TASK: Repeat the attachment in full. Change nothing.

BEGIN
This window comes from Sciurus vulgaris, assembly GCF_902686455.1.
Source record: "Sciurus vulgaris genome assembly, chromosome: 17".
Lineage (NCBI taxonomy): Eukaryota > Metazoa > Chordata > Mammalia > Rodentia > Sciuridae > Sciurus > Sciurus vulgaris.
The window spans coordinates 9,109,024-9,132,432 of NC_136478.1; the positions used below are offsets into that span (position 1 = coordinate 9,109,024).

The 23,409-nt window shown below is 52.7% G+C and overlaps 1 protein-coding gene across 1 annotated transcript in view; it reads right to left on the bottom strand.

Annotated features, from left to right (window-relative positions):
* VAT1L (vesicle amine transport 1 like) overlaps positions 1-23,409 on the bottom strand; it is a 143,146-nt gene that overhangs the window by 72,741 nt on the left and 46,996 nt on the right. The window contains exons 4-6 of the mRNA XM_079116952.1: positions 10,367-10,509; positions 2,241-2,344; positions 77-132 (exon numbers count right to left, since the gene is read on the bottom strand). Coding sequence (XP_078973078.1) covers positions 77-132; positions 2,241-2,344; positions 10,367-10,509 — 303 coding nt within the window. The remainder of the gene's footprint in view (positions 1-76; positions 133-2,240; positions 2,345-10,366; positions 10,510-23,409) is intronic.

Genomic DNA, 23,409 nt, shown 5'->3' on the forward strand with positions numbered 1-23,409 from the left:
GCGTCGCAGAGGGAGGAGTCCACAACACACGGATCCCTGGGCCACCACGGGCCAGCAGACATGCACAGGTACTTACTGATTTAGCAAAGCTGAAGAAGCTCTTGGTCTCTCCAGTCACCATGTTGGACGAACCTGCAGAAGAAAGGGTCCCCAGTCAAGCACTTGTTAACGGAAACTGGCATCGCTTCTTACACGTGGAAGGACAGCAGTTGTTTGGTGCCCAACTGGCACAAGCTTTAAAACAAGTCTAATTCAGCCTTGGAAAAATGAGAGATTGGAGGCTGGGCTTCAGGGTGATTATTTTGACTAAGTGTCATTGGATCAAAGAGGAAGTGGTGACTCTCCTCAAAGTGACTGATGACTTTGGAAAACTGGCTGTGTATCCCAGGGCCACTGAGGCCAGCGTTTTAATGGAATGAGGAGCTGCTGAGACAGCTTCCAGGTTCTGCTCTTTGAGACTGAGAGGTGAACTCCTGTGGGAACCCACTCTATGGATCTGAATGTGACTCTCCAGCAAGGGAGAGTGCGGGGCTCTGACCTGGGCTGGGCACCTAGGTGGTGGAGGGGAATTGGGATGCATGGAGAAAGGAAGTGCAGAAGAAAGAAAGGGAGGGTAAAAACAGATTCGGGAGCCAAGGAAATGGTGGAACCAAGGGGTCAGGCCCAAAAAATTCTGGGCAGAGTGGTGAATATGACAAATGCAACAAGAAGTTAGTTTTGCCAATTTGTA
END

This window comes from Sciurus vulgaris, assembly GCF_902686455.1.
Source record: "Sciurus vulgaris genome assembly, chromosome: 17".
Lineage (NCBI taxonomy): Eukaryota > Metazoa > Chordata > Mammalia > Rodentia > Sciuridae > Sciurus > Sciurus vulgaris.
The window spans coordinates 9,109,024-9,132,432 of NC_136478.1; the positions used below are offsets into that span (position 1 = coordinate 9,109,024).

The 23,409-nt window shown below is 52.7% G+C and overlaps 1 protein-coding gene across 1 annotated transcript in view; it reads right to left on the bottom strand.

Annotated features, from left to right (window-relative positions):
* VAT1L (vesicle amine transport 1 like) overlaps positions 1-23,409 on the bottom strand; it is a 143,146-nt gene that overhangs the window by 72,741 nt on the left and 46,996 nt on the right. The window contains exons 4-6 of the mRNA XM_079116952.1: positions 10,367-10,509; positions 2,241-2,344; positions 77-132 (exon numbers count right to left, since the gene is read on the bottom strand). Coding sequence (XP_078973078.1) covers positions 77-132; positions 2,241-2,344; positions 10,367-10,509 — 303 coding nt within the window. The remainder of the gene's footprint in view (positions 1-76; positions 133-2,240; positions 2,345-10,366; positions 10,510-23,409) is intronic.

Genomic DNA, 23,409 nt, shown 5'->3' on the forward strand with positions numbered 1-23,409 from the left:
GCGTCGCAGAGGGAGGAGTCCACAACACACGGATCCCTGGGCCACCACGGGCCAGCAGACATGCACAGGTACTTACTGATTTAGCAAAGCTGAAGAAGCTCTTGGTCTCTCCAGTCACCATGTTGGACGAACCTGCAGAAGAAAGGGTCCCCAGTCAAGCACTTGTTAACGGAAACTGGCATCGCTTCTTACACGTGGAAGGACAGCAGTTGTTTGGTGCCCAACTGGCACAAGCTTTAAAACAAGTCTAATTCAGCCTTGGAAAAATGAGAGATTGGAGGCTGGGCTTCAGGGTGATTATTTTGACTAAGTGTCATTGGATCAAAGAGGAAGTGGTGACTCTCCTCAAAGTGACTGATGACTTTGGAAAACTGGCTGTGTATCCCAGGGCCACTGAGGCCAGCGTTTTAATGGAATGAGGAGCTGCTGAGACAGCTTCCAGGTTCTGCTCTTTGAGACTGAGAGGTGAACTCCTGTGGGAACCCACTCTATGGATCTGAATGTGACTCTCCAGCAAGGGAGAGTGCGGGGCTCTGACCTGGGCTGGGCACCTAGGTGGTGGAGGGGAATTGGGATGCATGGAGAAAGGAAGTGCAGAAGAAAGAAAGGGAGGGTAAAAACAGATTCGGGAGCCAAGGAAATGGTGGAACCAAGGGGTCAGGCCCAAAAAATTCTGGGCAGAGTGGTGAATATGACAAATGCAACAAGAAGTTAGTTTTGCCAATTTGTA